The problems in Cyprus are nowhere near resolution; they are rooted in history and are one of the continuing conflicts from the period of European colonialism. Cyprus was acquired by the British from the Ottoman empire in 1878. It was initially treated as a ‘protectorate’ but once the Ottomans entered the First World War as German allies the British first placed Cyprus under military occupation and thereafter in 1925 made it a Crown Colony. The majority of Cypriots were of Greek extraction and wanted Cyprus to be merged with Greece. However, Cypriots with Turkish roots naturally opposed such a move. The British also did not favour Cyprus to join Greece. The island gained independence in 1960 under a UN plan which provided for a power sharing arrangement between the Greek and Turkish communities. Archbishop Makarios became the President of Cyprus. He was committed to a united Cyprus. He developed close ties with Prime Minister Jawaharlal Nehru who like him was opposed to the division of countries on religious grounds. Violence between the Greek and Turkish communities continued and a UN peace keeping force was stationed in Cyprus in 1964 when all Turkish Cypriot members of the government resigned. The communal conflict did not abate.
Meanwhile Greece and Turkey, both NATO countries, kept up support for the Greek and Turkish Cypriots respectively. Greece, under the rule of the army, precipitated matters in 1974 when it supported a coup d’état that overthrew the President. The Turks responded by invading the island in July 1974 and effectively Cyprus got partitioned with the creation of a Northern area and a buffer zone. Movements of Turkish Cypriots from the Cypriot Greek majority areas to the Turkish zone and of Greek Cypriots living on the Turkish side of the island to the Greek majority areas took place. No country, except Turkey, has recognised the Turkish part as an independent entity. Talks have taken place from time to time between Cyprus and the Turkish entity but there has been no resolution. India has all along been for a united if federal Cyprus. The island country is a member of the European Union and will ensure that Turkey’s ambition, though weak and latent now, will not be achieved so long as the Cyprus problem continues to be unresolved.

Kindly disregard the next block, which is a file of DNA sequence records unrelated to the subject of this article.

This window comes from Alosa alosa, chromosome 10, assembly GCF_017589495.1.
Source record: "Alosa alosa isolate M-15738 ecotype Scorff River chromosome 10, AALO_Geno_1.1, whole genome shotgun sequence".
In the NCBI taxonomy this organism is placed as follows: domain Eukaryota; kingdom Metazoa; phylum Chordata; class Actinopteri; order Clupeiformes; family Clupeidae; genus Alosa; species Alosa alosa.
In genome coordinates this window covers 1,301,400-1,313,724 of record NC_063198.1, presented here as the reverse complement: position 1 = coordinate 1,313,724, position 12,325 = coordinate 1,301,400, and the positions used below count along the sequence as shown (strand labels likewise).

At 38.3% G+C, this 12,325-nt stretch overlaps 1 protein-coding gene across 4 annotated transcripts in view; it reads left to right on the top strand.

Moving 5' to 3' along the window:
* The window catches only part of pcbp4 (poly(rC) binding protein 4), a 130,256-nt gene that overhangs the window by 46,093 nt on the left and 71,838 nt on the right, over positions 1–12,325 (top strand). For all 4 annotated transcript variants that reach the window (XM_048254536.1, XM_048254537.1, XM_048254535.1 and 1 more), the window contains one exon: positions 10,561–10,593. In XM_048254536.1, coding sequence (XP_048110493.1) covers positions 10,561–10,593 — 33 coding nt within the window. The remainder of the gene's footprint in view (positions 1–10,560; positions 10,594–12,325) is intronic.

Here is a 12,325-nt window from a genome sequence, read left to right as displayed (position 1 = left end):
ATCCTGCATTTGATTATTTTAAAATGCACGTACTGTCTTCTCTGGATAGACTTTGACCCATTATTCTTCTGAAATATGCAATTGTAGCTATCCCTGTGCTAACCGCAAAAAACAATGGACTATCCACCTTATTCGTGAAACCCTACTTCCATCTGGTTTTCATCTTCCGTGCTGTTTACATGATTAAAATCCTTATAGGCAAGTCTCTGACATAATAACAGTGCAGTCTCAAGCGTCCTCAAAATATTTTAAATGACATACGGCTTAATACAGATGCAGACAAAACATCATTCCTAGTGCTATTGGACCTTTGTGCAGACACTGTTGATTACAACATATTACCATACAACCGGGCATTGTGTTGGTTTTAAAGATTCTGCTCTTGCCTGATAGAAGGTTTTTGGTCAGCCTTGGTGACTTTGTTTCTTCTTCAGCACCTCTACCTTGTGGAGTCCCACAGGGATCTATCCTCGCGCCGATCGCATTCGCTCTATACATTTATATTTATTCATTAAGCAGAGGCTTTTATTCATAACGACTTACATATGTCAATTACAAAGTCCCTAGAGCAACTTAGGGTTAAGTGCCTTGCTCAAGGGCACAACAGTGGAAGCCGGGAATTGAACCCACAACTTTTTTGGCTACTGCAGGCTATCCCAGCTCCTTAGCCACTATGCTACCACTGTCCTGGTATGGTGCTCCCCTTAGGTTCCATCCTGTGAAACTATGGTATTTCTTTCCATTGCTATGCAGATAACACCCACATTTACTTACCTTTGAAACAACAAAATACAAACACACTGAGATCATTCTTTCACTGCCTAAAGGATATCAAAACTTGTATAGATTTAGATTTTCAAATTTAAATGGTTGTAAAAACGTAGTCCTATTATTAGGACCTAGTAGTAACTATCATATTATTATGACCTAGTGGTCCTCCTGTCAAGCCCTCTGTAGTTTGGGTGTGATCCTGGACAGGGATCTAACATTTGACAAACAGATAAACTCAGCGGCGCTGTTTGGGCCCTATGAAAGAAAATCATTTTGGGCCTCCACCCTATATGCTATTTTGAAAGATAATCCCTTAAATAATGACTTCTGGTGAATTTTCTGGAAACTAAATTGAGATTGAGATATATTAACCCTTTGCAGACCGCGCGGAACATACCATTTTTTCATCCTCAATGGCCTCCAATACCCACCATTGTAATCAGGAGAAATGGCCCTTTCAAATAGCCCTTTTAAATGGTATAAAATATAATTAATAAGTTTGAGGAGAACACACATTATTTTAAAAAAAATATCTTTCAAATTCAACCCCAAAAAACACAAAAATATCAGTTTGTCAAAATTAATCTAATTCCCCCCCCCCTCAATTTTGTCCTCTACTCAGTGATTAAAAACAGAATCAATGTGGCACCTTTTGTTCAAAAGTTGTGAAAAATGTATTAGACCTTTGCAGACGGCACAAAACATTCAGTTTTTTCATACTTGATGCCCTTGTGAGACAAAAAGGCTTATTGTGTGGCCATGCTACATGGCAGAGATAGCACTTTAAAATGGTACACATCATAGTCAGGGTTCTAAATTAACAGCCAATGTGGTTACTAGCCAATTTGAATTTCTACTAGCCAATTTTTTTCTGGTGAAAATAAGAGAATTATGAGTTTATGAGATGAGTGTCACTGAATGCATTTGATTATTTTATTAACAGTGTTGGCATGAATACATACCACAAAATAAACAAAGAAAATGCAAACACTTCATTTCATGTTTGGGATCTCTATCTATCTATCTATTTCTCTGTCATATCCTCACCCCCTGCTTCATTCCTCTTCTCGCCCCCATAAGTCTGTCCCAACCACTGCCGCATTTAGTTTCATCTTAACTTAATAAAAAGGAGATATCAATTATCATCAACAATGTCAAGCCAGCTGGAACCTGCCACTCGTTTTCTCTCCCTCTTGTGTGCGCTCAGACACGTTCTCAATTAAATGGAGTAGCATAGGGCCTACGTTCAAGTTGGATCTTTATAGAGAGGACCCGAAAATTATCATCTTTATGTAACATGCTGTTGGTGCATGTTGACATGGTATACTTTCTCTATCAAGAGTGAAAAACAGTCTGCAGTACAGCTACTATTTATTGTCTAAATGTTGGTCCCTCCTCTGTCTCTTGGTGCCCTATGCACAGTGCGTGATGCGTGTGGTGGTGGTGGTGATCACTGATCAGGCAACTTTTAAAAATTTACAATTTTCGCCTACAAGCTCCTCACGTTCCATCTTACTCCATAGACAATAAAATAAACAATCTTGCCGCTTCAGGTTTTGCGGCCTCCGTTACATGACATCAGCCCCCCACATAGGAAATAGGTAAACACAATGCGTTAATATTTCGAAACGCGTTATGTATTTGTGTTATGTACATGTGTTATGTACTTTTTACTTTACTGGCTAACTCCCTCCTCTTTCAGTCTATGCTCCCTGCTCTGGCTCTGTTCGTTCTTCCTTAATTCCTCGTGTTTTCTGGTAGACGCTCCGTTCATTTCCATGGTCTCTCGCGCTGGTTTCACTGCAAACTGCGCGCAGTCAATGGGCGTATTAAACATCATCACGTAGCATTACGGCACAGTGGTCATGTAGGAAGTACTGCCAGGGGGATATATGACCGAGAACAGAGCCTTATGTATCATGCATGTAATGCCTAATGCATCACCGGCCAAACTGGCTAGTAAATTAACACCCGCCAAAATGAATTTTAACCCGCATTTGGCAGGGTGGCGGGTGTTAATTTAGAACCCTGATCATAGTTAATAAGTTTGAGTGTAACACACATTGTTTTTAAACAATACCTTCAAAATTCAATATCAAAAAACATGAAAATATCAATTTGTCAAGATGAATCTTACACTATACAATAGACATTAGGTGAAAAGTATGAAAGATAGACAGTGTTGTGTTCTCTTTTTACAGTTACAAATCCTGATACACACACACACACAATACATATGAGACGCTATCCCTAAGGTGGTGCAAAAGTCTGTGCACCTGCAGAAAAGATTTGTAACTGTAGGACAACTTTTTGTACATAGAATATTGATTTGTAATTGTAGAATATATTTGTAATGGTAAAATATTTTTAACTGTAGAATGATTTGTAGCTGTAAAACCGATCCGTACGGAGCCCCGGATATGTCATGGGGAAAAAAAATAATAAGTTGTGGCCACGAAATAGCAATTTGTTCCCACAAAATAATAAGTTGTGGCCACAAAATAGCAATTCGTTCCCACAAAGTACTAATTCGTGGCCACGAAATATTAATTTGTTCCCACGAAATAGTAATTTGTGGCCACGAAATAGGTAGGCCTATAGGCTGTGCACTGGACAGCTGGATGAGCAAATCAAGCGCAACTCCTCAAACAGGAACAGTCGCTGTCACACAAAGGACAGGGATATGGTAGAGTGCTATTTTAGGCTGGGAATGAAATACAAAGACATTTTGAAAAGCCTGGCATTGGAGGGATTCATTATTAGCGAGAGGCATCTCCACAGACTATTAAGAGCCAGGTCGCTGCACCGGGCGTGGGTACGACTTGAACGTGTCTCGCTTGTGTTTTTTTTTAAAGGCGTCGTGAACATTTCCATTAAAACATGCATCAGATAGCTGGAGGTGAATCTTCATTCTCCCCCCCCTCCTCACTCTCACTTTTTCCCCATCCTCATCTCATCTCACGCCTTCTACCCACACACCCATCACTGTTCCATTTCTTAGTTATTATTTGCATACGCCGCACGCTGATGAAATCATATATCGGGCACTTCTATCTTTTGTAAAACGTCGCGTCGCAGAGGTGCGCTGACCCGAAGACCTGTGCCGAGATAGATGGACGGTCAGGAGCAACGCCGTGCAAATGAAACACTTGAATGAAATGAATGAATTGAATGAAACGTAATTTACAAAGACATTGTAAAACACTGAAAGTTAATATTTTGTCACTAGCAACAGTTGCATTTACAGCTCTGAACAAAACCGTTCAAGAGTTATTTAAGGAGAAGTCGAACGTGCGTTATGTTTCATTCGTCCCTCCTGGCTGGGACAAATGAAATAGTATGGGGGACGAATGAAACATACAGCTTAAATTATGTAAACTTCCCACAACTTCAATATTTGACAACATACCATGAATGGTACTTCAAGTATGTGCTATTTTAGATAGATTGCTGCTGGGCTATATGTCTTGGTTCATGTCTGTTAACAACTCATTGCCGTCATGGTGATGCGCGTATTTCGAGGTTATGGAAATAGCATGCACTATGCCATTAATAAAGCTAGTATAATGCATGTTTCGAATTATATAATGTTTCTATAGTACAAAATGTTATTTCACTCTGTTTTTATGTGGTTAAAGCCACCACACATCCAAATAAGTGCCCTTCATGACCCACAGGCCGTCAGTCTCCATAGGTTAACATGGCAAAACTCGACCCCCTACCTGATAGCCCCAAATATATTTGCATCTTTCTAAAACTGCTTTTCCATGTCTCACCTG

Europe has become very sensitive to illegal migration which has taken place in large numbers from conflict zones such as Syria and Afghanistan especially over the past decade. Human traffickers also take Indians to European countries. These countries want that India should speed up the process of confirming the nationality of illegal Indian migrants and also be readily willing to take them back. The Migration and Mobility Declarations which India is signing with some European countries are designed to help this process. In return India has to ensure that its legal migrants which consist of professionals and skilled and semi-skilled persons who go to these countries are given a fair deal. This has not often happened. Also, India should show greater interest in the welfare of the Roma people in Europe who are of Indian origin.